Cut off from the rest of the world thanks to the outbreak of the killer virus, people in Kailahun, Sierra Leone, are on the brink of starvation.
Since the outbreak of Ebola, my region has come to a standstill, effectively cut off from the rest of the world, writes local citizen journalist Moses Kortu.
Markets have been shut down for over two months, borders and banks are closed, and military blockades have been put in place to restrict movement.
The Ebola epidemic has plagued this remote region since May, and with food prices rising and people getting hungrier, the government has so far failed to take adequate action to avert the threat of famine.
The government has deployed 1,500 soldiers at checkpoints around the country in an operation designed to enforce the quarantine, but the knock-on effect has been to make life almost impossible for traders.
Sahr Musu, a local trader, told me: “I can’t take my business outside because the police are all over.” With no markets, people are asking themselves how they will survive and are waiting for the government to lift the ban.
Many are questioning the government’s decision to spend money deploying military rather than taking steps to deal with the severe food shortages.
“The government doesn’t provide food for us and we are suffering from hunger,” said Marima Lamin, a local market trader.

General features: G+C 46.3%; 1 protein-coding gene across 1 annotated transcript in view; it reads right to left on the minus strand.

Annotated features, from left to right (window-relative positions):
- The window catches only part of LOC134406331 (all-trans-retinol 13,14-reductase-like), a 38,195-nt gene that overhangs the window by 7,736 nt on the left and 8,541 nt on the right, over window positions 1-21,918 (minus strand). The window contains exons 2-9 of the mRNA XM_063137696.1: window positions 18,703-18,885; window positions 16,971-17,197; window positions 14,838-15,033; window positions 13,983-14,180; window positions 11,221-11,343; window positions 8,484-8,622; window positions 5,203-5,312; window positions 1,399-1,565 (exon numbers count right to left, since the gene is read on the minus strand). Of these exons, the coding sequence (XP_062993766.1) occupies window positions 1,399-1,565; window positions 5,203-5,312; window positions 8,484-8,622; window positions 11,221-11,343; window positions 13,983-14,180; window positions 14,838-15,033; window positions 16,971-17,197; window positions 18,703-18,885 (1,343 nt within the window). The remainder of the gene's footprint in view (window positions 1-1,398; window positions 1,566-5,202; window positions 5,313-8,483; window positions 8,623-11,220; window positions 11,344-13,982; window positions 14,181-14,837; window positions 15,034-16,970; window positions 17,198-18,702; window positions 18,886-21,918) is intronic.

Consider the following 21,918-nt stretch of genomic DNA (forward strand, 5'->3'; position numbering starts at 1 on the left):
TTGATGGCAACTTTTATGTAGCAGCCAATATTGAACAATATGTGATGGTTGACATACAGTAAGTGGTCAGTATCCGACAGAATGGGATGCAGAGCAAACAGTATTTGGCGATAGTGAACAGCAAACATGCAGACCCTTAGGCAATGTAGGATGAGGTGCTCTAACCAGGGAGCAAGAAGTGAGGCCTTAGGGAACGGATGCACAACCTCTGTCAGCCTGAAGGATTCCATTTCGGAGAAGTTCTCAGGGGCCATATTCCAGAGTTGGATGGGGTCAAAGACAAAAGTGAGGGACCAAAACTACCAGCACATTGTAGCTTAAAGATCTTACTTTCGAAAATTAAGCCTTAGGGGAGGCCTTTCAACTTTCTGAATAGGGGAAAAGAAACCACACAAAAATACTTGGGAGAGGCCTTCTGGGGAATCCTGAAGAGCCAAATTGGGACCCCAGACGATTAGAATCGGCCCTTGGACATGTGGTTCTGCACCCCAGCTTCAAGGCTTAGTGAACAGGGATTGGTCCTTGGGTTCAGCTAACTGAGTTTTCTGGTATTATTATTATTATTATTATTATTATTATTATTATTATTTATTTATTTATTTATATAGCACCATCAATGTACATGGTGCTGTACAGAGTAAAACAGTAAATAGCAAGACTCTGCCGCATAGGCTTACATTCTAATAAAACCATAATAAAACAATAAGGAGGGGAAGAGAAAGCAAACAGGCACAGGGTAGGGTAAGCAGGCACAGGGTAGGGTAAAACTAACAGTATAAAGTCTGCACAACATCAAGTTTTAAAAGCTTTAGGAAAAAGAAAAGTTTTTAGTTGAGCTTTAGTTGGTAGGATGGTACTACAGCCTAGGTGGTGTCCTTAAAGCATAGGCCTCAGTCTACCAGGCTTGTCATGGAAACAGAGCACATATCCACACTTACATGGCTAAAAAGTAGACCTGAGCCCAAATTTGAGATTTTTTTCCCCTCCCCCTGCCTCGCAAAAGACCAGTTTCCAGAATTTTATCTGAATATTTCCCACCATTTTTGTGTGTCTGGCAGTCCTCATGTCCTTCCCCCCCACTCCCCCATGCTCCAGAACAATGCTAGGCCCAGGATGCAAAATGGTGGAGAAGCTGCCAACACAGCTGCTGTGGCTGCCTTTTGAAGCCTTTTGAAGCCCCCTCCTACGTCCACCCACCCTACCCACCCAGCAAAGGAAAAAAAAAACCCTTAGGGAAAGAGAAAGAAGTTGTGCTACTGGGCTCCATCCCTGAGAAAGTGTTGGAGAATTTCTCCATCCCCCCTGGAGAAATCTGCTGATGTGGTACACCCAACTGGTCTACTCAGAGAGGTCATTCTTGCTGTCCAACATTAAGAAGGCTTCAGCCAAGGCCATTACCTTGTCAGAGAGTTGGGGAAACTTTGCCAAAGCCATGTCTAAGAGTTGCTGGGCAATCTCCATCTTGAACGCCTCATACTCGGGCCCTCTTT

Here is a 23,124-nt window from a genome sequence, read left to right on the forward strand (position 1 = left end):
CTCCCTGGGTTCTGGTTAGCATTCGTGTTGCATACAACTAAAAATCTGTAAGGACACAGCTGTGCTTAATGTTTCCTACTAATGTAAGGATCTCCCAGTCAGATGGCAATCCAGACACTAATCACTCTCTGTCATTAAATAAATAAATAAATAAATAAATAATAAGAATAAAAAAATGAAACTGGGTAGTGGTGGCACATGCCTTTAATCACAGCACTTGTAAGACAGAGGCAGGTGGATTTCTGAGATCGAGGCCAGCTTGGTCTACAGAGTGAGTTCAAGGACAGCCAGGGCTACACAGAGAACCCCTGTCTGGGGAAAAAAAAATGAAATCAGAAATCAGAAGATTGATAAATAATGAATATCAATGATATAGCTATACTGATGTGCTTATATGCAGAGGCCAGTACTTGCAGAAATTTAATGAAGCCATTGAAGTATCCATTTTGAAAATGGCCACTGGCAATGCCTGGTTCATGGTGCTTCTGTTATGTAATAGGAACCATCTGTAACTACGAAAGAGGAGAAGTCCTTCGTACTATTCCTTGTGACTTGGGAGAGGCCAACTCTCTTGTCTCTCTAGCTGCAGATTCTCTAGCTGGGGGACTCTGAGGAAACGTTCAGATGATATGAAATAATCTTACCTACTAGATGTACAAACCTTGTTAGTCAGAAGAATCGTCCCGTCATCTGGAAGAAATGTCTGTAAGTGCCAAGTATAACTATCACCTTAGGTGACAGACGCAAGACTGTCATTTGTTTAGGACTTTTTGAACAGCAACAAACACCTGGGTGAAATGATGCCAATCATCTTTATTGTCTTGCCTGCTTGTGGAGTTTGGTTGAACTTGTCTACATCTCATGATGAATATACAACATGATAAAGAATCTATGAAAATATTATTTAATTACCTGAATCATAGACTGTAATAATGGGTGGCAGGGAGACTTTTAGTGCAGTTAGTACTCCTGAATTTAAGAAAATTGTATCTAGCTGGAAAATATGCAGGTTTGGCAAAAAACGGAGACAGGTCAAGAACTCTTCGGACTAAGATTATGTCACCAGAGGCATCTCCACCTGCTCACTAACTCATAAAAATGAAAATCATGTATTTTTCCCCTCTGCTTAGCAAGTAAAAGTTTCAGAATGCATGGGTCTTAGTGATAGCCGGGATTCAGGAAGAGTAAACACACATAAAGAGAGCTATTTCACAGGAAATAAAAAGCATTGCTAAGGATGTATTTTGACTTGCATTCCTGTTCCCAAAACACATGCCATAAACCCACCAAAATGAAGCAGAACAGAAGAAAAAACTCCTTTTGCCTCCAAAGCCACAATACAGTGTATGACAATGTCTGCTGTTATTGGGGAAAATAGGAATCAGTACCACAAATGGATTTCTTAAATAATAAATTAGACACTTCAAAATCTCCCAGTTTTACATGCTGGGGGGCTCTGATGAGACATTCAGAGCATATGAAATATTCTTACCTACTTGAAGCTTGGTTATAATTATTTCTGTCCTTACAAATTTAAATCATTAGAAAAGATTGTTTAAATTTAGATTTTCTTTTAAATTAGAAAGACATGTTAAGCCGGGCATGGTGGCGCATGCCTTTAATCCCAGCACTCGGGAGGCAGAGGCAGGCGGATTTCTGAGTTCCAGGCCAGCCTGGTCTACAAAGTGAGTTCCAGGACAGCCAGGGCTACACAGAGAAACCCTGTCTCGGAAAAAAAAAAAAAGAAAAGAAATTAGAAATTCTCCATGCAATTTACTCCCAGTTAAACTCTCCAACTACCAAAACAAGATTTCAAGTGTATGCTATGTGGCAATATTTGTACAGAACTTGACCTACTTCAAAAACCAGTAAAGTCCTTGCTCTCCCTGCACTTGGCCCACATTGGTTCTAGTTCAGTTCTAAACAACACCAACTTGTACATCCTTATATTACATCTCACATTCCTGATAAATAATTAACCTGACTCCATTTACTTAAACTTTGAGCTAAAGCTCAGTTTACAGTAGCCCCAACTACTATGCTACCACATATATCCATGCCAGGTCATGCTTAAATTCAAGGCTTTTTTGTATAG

We used to buy our goods in Guinea and give loans in exchange for commodities but now the borders are closed. Marima Lamin
“We the traders, the women of this nation, are asking them to look into this problem and find solutions.”
She added: “We used to buy our goods in Guinea and give loans in exchange for commodities but now the borders are closed. We need to cross the border to do our business. Most of us are widows, we don’t have any body to help us, we feed our family though our businesses.”
With demand for food on the rise and supply diminishing rapidly, the prices of basic items such as rice and cooking oil are rising steadily. A bag of rice now costs nearly £2 more than at the start of the outbreak, and a can of cooking oil now costs nearly £3 more.
The poorest members of the community are no longer able to buy rice, but are surviving off bananas and cassava.
With the market now closed for over two months, local farmers’ livelihoods are under threat, leaving them with no way to feed their families. Victor Fayia, a local farmer, said: “No market, no movement. So our children are suffering from hunger.
Our vegetables are wasting here. Because of sickness we suffer from hunger. Victor Fayia
“We sometimes sell our vegetables to buy food…some of us do not have any other means of getting food except farming. Our vegetables are wasting here. Because of sickness we suffer from hunger.”
I don’t know of anybody who has died of hunger yet, but I have spoken to many people who are suffering. People are hungry and are pleading for the restrictions on movement to be lifted – the next few weeks will be critical.
Moses Kortu trained as a citizen journalist with On Our Radar and filed his copy via SMS messages.